This double degree course will teach you how to use your numerical talents to unpack problems, create software solutions, and apply your thinking in a commercial capacity across the technology sector.
A degree in one of the commerce specialisations of actuarial science, economics or finance together with a degree in computer science will ensure you have the skills to apply commercial principles and knowledge in computer science roles, or commercialise digital products and intellectual property.
You can explore areas of interest or develop new ones:
- You could use your mathematical talents in data science and actuarial science to develop new processes for handling large data sets.
- Study finance to pursue general management or business development roles in IT companies delivering software and hardware solutions.
- Pair studies in economics or actuarial science with computer science, to develop new technical products or computer models for economists and actuaries.
The choice is yours.
Some specific or additional units may be required for professional recognition. Refer to the Monash Business School professional recognitionprofessional recognition (http://www.monash.edu/business/future-students/undergraduate-study-options/after-you-graduate/professional-recognition) page for more information regarding accreditation for each of the Bachelor of Commerce specialisations.
Double degree courses include the features of the component degree courses, except that electives may be reduced.
B2004 Bachelor of Commerce Specialist is a specialist course that develops through the themes of foundation commerce knowledge, specialist discipline knowledge and capstone experience.
Part A. Foundation commerce knowledge
These units will provide you with a comprehensive study of economics and econometrics disciplines and the impact they have on multi-discipline decision-making in organisations. The units consider the impact on the business, professional and public policy communities.
Part B. Specialist discipline knowledge
These units will develop your capacity as a critical and creative professional who is able to apply your knowledge of a specialised area to provide discipline based solutions to commerce. Units contained within the discipline specialisation may meet the requirements for professional accreditation bodies.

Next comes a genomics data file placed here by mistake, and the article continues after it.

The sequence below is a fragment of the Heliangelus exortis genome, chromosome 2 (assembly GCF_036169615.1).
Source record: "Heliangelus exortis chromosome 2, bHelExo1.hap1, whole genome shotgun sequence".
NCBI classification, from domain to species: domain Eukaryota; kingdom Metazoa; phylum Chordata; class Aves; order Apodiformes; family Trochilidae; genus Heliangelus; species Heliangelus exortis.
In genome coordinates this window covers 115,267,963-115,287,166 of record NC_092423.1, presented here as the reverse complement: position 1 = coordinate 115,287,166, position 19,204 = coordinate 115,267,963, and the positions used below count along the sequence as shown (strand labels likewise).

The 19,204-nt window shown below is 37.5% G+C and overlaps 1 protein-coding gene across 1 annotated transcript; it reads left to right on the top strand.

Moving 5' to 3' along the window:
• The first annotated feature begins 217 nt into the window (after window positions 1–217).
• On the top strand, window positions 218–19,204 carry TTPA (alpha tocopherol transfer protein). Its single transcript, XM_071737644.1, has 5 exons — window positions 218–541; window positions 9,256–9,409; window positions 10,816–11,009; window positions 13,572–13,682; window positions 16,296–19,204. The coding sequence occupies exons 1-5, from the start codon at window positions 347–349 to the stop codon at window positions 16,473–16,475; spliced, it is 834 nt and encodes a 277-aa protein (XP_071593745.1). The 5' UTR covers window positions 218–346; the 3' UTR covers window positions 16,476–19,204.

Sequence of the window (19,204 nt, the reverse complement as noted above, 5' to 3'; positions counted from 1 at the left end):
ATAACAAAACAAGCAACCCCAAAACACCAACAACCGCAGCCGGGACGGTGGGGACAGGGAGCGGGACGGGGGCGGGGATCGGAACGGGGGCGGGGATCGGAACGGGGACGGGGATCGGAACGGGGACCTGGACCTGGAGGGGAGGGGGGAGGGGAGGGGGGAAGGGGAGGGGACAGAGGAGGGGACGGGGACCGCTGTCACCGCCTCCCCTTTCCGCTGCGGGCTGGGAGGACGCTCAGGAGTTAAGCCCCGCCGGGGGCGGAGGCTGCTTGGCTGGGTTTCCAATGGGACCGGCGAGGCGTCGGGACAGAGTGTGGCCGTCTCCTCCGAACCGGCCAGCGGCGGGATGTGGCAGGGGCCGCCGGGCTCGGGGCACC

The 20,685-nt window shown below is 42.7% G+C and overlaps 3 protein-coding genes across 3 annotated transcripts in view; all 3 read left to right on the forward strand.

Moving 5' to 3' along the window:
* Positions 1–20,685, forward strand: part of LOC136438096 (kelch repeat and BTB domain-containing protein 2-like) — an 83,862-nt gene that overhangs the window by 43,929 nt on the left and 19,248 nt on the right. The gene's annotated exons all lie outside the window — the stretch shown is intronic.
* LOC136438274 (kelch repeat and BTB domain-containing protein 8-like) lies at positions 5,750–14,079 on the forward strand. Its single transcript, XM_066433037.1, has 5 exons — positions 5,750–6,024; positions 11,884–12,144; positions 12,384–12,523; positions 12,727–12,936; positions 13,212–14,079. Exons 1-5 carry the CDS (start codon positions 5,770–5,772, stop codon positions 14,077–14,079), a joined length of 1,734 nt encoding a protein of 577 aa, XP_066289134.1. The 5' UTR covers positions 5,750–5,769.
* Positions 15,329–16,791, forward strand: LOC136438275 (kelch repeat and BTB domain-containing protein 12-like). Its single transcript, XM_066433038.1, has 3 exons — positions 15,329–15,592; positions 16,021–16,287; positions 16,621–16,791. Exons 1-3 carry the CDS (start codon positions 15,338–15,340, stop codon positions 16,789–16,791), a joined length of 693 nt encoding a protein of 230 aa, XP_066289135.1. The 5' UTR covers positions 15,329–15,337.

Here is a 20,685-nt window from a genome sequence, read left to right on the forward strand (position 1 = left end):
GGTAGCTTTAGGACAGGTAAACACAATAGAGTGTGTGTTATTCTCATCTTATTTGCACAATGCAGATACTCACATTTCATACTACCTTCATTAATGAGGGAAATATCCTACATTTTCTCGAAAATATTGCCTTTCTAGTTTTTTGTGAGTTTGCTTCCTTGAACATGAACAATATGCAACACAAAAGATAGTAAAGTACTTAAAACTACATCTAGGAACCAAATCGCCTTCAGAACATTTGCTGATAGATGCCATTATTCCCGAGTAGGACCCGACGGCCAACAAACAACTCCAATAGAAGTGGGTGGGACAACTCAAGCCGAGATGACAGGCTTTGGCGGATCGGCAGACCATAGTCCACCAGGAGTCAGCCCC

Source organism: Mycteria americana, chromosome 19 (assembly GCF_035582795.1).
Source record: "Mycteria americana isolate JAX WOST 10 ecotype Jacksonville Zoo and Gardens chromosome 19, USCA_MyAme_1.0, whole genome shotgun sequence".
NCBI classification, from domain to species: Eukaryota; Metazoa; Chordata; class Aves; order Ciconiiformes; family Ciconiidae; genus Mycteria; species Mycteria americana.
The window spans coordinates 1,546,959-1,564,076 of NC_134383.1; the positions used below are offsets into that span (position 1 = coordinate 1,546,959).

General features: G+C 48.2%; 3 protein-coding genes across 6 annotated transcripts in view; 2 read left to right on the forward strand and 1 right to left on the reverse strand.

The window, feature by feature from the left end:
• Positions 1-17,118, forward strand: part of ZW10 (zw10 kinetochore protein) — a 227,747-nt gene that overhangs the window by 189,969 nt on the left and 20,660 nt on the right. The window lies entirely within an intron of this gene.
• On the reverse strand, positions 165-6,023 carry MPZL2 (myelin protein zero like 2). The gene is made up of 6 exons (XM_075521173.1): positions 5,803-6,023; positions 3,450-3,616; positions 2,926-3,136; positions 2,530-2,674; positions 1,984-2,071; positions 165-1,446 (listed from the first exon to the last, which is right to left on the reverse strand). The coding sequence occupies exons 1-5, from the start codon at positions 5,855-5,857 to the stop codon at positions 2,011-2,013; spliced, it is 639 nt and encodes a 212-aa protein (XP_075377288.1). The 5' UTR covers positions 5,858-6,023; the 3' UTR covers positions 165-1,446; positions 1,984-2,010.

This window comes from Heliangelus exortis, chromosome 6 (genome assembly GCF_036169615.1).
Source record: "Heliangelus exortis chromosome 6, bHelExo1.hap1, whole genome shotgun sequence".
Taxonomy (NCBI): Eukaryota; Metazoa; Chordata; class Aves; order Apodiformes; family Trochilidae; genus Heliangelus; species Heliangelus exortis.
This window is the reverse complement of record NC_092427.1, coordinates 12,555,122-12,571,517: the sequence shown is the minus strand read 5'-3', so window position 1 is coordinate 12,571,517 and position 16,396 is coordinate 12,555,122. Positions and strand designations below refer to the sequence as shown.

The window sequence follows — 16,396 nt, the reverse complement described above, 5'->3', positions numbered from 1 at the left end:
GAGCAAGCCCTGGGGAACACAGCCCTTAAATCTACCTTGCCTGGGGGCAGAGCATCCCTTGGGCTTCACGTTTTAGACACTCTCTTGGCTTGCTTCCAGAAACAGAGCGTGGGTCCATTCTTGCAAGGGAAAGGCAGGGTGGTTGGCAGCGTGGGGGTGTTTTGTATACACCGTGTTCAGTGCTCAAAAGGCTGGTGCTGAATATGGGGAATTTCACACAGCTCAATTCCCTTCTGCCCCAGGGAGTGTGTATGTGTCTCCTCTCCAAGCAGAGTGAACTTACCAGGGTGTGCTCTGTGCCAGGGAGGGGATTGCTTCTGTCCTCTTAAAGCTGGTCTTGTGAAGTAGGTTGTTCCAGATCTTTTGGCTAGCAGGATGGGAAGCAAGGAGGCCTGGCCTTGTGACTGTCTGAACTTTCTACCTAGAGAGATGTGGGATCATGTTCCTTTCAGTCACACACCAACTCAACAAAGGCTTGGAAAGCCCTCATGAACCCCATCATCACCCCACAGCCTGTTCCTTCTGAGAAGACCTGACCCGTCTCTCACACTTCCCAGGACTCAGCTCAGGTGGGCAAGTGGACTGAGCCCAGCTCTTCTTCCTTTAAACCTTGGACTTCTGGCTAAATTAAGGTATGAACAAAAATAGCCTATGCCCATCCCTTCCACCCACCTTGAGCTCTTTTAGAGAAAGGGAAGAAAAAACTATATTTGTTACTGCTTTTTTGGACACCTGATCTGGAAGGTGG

Part C. Capstone experience
The capstone unit is designed to consolidate the knowledge and skills acquired throughout the study of your specialisation.
C2001 Bachelor of Computer Science is a specialist course that develops through the themes of computer science foundation study, professional skills study, specialist discipline knowledge, problem solving and analytic skills study, and professional skills study which come together in applied practice.
Part A. Computer science foundation study
This study will develop your understanding of the role and theoretical basis of computer science and computational methods.
Part B. Professional skills study
This study develops professional skills by providing an understanding and appreciation of the ethical and professional guidelines applicable to computer science; developing the ability to work as an effective team member; developing the ability to communicate proficiently and appropriately for professional practice; and developing formal project management skills.
Part C. Specialist discipline knowledge
This study will develop your in-depth knowledge of the specific computer science methods of your specialised field within computer science.
Part D. Problem solving and analytical skills study
This study will develop your ability to apply appropriate methodologies in computer science and develop efficient computational solutions. It develops strong problem solving skills and the ability to apply analytical thinking.
Part E. Applied practice
The above knowledge and skills are integrated and consolidated in applied practice as demonstrated in a computer or data science project, and in some cases in an industry-based learning placement.
Students must complete 192 points, of which 96 points are from the Bachelor of Commerce Specialist (including all the requirements in Part A, B and C for the single degree) and 96 points from the Bachelor of Computer Science (including all of the requirements in Part A, B, C, D and E for the single degree).
The course progression mapcourse progression map (http://www.monash.edu.au/pubs/2018handbooks/maps/map-b2009.pdf) will assist you to plan to meet the course requirements, and guidance on unit enrolment for each semester of study.
Units are 6 credit points unless otherwise stated.
Students may be eligible to exit the double degree program and graduate with either a Bachelor of Commerce Specialist named degree or a Bachelor of Computer Science named degree after three years, depending on the units studied.
Students who wish to graduate with a Bachelor of Commerce Specialist named degree prior to the completion of the double degree must have completed at least 144 points of studies, including all of the requirements in Part A, B and C for the particular commerce specialist degree.
Students who wish to graduate with a Bachelor of Computer Science degree prior to the completion of the double degree must have completed at least 144 points of studies, including all of the requirements in Part A, B, C, D and E for the particular computer science specialisation.